PODCAST: Why COVID-19 is accelerating corporate sale-and-leaseback activity
Global uncertainty is driving companies to release capital from office and logistics assets
Corporate finance heads are increasingly turning to their existing real estate as a source of liquidity in the uncertain economic environment.
Sale-and-leaseback deals – where companies sell their real estate, then lease it back from the new owner – have been on the rise in recent years. But there has been a greater focus on them in recent months as the global pandemic sent companies hunting for strategies that boost equity.
“The economic uncertainty is forcing businesses to think about flexibility and agility,” says Regina Lim, Head of Capital Markets Research, JLL Asia Pacific. “The benefits of unlocking liquidity through sale and leasebacks is even more obvious. Owners can use the extra capital to pay down debt, reduce interest expense, or reinvest to drive the next stage of growth.”
Earlier this month, a portfolio of Aldi distribution centres in Australia was acquired by a joint venture between Charter Hall and insurance giant Allianz in a sale-and-leaseback deal worth A$648 million.
In the last four years, there has been a 50 percent increase in sale and leaseback deals in Asia Pacific, with growth three times faster than the overall investment volumes in the region, according to JLL data. There was US$12 billion of such deals in 2019 alone.
Rethinking and reshaping
Large supermarket and retail chains with industrial property on their books are top among those considering sale and leaseback strategies as they reassess strategies.
“COVID-19 has been like a reset, forcing a lot of companies to re-examine the way they deploy their capital to get the best return,“ Lim says.“While such divestment decisions have been made in the past, they will be accelerated by the current COVID-19 crisis.”
With the onset of the COVID-19 and throughout the first stages of recovery, many investors are deploying more defensive strategies, looking to lower leverage and diversification across geographies and asset classes and stable, income-generating assets.
With approximately US$40 billion in dry powder capital ready to be deployed into Asia Pacific real estate, sale and leaseback assets, with long leases and rent escalations, are positioned well for acquisition as investors think about re-entry, says JLL.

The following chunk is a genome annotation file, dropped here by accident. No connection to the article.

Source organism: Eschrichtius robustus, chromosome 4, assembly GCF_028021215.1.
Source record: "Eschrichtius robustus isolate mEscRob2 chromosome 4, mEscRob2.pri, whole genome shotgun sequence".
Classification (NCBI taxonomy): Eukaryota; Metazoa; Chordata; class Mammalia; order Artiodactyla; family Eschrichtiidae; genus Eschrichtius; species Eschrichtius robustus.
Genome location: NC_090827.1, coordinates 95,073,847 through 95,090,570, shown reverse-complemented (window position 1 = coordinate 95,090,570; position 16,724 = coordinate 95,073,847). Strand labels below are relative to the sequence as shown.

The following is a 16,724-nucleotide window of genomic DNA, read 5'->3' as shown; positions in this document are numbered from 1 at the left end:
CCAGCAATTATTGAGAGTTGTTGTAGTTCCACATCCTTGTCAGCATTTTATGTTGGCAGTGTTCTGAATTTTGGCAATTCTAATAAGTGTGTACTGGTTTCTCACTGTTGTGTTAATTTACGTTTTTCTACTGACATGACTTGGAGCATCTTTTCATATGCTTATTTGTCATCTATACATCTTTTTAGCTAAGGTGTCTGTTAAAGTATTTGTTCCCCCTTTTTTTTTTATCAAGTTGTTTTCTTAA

“While cautious, our conversations with investors indicate that some are looking to increase their target allocations to take advantage of any dislocation,” says Stuart Crow, CEO, Capital Markets, Asia Pacific, JLL. “Increasingly, these market re-entry conversations have pivoted towards corporate sale and leaseback opportunities, a major theme already emerging in the broader global investment and occupier markets.”
In the U.S, where the likes of Bed Bath & Beyond and Macy’s sold their real estate prior to the pandemic, department store chain JCPenney, having filed for Chapter 11, is currently spinning out its portfolio 850 properties into a separately owned real estate investment trust.
Disposals of corporate real estate in Europe last year rose 33 percent to €23.1 billion, across more than 460 transactions, according to JLL data with a recent example in May this year with Aviva Investors’ long income real estate fund’s investment of £107 million in UK logistics warehouses sold by clothing retailer Next and leased it back to them.
A developing market
While sale and leaseback strategies are a relatively common strategy across Europe and the United States, the appetite has been lagging in Asia Pacific until recently.
“Traditionally Asian businesses have preferred to own a property over leasing it but this is gradually changing as asset prices continue to increase,“ says Lim. “We're seeing a lot more activity from niche players like family offices and private equity funds who are under invested in Asia Pacific real estate and value stable income generating assets.“
“That trend will continue through and beyond COVID-19,” she says.